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Avenger Drone Autonomously Tracks Targets, Uses Infrared Search and Track Capability

In a recent live-fire test, a Legion Pod-equipped F-15 fighter jet shot down a QF-16 aerial target. Now, for the first time, a General Atomics (GA-ASI) drone has tracked down targets using Lockheed Martin sensor pod's infrared search and track capability. This demo brings military aviators closer to having autonomous systems that support manned-unmanned teaming in cooperative missions.
Avenger drone 9 photos
Photo: General Atomics
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Legion Pod is a multi-function sensor system developed by Lockheed Martin that facilitates collaborative targeting operations in radar-denied settings. That is, Legion Pod is capable of detecting and tracking enemies while remaining hidden from the radar. The information gathered is then combined and shared with allies.

"We designed Legion Pod to passively detect and track targets for tactical fighter pilots in radar-denied environments. This capability provides the data necessary to enable unmanned vehicles to track and engage hostile airborne targets without human intervention," explained Dave Belvin, vice president of Sensors and Global Sustainment at Lockheed Martin.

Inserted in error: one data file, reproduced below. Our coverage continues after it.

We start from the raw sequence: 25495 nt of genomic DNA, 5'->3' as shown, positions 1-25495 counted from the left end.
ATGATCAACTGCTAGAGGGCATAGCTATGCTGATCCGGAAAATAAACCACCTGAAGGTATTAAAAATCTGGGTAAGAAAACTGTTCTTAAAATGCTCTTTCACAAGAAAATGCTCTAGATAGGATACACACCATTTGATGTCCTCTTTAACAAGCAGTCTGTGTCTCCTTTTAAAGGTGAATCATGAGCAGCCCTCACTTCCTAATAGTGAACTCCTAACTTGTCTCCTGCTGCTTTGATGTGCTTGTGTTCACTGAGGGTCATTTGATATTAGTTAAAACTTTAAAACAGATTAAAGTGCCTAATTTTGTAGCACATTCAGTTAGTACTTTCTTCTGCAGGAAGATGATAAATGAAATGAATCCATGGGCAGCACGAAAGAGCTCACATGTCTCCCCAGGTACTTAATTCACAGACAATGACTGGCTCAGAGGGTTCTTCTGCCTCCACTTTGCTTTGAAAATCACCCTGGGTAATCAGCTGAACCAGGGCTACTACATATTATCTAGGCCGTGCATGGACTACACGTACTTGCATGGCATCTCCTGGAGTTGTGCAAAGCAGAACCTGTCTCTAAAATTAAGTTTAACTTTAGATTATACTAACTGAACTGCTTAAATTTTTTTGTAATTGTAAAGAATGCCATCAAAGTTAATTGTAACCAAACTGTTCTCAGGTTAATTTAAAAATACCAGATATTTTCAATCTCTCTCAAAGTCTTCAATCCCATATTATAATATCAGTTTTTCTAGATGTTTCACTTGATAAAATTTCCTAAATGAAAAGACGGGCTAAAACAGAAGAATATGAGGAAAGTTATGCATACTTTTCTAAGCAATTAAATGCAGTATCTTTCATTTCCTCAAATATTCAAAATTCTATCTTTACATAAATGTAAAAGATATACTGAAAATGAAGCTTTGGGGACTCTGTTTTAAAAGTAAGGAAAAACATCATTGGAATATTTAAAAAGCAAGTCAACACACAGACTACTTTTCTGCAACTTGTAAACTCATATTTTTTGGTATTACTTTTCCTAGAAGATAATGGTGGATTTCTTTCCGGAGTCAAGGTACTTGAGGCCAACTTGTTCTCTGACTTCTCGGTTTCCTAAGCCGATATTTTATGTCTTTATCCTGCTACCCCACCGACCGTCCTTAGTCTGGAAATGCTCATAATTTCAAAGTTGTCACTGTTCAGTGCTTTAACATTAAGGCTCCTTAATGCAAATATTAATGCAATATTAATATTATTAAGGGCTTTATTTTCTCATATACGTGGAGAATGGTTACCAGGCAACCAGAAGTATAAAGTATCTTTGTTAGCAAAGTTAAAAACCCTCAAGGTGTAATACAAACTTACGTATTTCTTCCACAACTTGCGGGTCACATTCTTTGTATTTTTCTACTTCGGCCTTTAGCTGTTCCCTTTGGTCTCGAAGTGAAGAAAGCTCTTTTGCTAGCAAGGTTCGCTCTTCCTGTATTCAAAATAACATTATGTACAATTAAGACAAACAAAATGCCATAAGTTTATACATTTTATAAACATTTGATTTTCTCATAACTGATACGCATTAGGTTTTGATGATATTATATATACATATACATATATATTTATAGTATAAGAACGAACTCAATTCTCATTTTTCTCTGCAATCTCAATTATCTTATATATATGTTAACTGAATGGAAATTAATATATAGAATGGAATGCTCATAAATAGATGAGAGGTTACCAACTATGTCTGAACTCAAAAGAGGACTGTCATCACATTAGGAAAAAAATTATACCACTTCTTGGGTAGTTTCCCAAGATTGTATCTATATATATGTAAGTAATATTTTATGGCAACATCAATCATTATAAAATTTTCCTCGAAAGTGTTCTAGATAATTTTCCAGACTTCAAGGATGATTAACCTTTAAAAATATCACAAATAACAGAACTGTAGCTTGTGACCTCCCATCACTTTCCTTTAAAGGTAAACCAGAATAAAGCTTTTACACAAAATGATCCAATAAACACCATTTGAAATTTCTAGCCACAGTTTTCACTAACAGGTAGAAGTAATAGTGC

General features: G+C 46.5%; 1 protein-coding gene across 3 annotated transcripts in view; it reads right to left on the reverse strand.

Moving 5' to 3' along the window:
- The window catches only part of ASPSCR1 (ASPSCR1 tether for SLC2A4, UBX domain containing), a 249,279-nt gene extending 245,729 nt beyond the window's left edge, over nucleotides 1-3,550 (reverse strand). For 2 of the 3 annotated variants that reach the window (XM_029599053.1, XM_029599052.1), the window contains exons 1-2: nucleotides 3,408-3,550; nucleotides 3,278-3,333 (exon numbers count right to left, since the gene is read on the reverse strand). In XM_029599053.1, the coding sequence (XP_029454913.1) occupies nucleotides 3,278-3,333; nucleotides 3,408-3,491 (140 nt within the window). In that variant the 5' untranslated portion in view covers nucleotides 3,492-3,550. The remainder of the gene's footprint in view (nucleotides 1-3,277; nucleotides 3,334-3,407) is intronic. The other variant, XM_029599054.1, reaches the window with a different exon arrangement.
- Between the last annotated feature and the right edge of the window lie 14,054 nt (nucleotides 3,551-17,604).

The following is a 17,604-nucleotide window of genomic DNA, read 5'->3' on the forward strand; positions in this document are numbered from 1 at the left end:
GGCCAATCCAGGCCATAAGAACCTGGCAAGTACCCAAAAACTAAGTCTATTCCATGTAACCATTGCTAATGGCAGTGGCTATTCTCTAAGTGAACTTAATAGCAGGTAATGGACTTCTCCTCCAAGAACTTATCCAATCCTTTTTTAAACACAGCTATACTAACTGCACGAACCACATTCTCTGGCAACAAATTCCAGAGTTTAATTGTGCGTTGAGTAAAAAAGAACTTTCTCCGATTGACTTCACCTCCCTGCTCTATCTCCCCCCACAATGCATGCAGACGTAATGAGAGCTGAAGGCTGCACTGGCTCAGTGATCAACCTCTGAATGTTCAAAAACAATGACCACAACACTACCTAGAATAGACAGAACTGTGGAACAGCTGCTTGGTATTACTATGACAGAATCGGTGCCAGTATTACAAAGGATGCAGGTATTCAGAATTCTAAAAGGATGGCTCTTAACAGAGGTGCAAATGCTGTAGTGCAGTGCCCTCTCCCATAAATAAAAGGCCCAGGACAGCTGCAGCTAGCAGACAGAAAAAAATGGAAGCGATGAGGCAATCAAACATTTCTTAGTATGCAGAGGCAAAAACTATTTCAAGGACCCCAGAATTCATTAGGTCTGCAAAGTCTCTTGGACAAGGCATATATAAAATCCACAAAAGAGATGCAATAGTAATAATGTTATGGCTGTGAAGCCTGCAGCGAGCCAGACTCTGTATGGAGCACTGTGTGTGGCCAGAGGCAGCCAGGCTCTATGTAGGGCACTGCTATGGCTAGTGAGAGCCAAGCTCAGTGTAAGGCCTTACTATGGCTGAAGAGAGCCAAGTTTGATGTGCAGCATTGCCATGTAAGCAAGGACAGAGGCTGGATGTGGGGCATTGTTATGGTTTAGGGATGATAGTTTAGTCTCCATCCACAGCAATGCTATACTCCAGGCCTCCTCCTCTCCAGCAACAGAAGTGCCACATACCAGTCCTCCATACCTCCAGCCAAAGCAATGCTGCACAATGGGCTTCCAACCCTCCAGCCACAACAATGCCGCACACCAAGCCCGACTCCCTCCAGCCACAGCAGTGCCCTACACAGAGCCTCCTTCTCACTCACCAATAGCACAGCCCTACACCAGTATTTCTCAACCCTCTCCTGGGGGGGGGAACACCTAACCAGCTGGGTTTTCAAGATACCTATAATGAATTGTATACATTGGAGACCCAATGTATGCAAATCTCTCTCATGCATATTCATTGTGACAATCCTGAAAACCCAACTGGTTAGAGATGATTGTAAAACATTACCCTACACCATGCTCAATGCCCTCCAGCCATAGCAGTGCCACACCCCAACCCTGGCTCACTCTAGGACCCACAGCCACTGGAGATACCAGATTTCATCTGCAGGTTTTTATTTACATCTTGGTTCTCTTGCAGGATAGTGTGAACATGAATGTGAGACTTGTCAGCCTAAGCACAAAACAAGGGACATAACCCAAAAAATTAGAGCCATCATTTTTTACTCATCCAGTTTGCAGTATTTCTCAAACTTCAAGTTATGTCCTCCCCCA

GA-ASI began testing the system in December of last year as part of an autonomy flight test series designed to demonstrate the next generation air-to-air Unmanned Aerial Vehicle (UAV) functionality.

It took less than three months to integrate Legion Pod software into the Avenger Mission Management System (MMS). GA-ASI first used the sensor pod on its Avenger combat drone in January 2021, proving enhanced autonomous sensing capabilities for unmanned aircraft.

Now, in a recent test that went down on July 2nd in southern California, the drone was able to autonomously track and follow targets of interest. During the flight, the Legion Pod's infrared search and track capability detected multiple fast-moving aircraft flying in the area and transmitted the target tracking data to the Avenger's avionics, allowing the drone to perform the appropriate maneuvers to engage the targets.

"The success of this flight represents an important step toward more sophisticated autonomous missions for unmanned aircraft and MUM-T in a complex battlespace," said GA-ASI Vice President of Special Programs Chris Pehrson.
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About the author: Florina Spînu
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Florina taught herself how to drive in a Daewoo Tico (a rebadged Suzuki Alto kei car) but her first "real car" was a VW Golf. When she’s not writing about cars, drones or aircraft, Florina likes to read anything related to space exploration and take pictures in the middle of nature.
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